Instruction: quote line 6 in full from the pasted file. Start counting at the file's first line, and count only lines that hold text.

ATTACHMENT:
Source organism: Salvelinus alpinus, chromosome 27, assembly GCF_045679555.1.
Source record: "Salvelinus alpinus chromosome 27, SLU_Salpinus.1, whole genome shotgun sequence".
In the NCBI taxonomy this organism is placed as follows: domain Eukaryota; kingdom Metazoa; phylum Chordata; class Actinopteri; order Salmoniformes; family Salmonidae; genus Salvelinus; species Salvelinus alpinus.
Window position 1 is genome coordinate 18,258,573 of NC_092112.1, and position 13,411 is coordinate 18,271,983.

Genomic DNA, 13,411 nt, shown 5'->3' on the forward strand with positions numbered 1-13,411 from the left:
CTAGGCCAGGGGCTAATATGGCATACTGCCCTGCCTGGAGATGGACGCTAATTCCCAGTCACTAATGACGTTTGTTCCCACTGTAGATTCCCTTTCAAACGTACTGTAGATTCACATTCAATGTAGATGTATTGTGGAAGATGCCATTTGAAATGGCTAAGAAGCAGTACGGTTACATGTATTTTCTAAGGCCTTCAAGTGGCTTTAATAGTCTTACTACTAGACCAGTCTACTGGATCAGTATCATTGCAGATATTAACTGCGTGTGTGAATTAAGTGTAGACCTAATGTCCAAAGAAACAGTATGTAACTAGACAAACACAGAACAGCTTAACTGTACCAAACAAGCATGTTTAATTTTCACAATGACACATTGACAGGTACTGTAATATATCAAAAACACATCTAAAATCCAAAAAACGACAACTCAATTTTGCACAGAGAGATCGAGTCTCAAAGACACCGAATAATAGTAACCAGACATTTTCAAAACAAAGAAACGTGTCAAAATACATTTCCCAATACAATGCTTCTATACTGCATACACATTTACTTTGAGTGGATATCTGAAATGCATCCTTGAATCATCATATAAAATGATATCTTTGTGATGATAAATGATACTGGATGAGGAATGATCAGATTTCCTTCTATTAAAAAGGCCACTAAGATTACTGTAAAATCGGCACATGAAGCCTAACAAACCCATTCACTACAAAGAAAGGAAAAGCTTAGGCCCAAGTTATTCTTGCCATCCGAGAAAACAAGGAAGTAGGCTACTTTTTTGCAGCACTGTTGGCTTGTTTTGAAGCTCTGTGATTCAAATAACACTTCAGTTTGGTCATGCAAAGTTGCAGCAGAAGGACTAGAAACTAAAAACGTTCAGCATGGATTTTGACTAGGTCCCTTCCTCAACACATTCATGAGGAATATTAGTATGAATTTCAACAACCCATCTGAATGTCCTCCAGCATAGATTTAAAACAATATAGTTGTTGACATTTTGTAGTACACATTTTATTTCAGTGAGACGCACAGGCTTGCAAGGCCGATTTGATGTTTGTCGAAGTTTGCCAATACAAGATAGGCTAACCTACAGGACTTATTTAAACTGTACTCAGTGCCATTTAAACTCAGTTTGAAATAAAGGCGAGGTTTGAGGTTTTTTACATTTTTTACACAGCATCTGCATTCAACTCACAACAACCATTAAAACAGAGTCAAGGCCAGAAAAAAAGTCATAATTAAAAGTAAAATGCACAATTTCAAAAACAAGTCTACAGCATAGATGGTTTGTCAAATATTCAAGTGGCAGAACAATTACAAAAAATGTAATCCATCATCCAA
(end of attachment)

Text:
CTAGGCCAGGGGCTAATATGGCATACTGCCCTGCCTGGAGATGGACGCTAATTCCCAGTCACTAATGACGTTTGTTCCCACTGTAGATTCCCTTTCAAACGTACTGTAGATTCACATTCAATGTAGATGTATTGTGGAAGATGCCATTTGAAATGGCTAAGAAGCAGTACGGTTACATGTATTTTCTAAGGCCTTCAAGTGGCTTTAATAGTCTTACTACTAGACCAGTCTACTGGATCAGTATCATTGCAGATATTAACTGCGTGTGTGAATTAAGTGTAGACCTAATGTCCAAAGAAACAGTATGTAACTAGACAAACACAGAACAGCTTAACTGTACCAAACAAGCATGTTTAATTTTCACAATGACACATTGACAGGTACTGTAATATATCAAAAACACATCTAAAATCCAAAAAACGACAACTCAATTTTGCACAGAGAGATCGAGTCTCAAAGACACCGAATAATAGTAACCAGACATTTTCAAAACAAAGAAACGTGTCAAAATACATTTCCCAATACAATGCTTCTATACTGCATACACATTTACTTTGAGTGGATATCTGAAATGCATCCTTGAATCATCATATAAAATGATATCTTTGTGATGATAAATGATACTGGATGAGGAATGATCAGATTTCCTTCTATTAAAAAGGCCACTAAGATTACTGTAAAATCGGCACATGAAGCCTAACAAACCCATTCACTACAAAGAAAGGAAAAGCTTAGGCCCAAGTTATTCTTGCCATCCGAGAAAACAAGGAAGTAGGCTACTTTTTTGCAGCACTGTTGGCTTGTTTTGAAGCTCTGTGATTCAAATAACACTTCAGTTTGGTCATGCAAAGTTGCAGCAGAAGGACTAGAAACTAAAAACGTTCAGCATGGATTTTGACTAGGTCCCTTCCTCAACACATTCATGAGGAATATTAGTATGAATTTCAACAACCCATCTGAATGTCCTCCAGCATAGATTTAAAACAATATAGTTGTTGACATTTTGTAGTACACATTTTATTTCAGTGAGACGCACAGGCTTGCAAGGCCGATTTGATGTTTGTCGAAGTTTGCCAATACAAGATAGGCTAACCTACAGGACTTATTTAAACTGTACTCAGTGCCATTTAAACTCAGTTTGAAATAAAGGCGAGGTTTGAGGTTTTTTACATTTTTTACACAGCATCTGCATTCAACTCACAACAACCATTAAAACAGAGTCAAGGCCAGAAAAAAAGTCATAATTAAAAGTAAAATGCACAATTTCAAAAACAAGTCTACAGCATAGATGGTTTGTCAAATATTCAAGTGGCAGAACAATTACAAAAAATGTAATCCATCATCCAA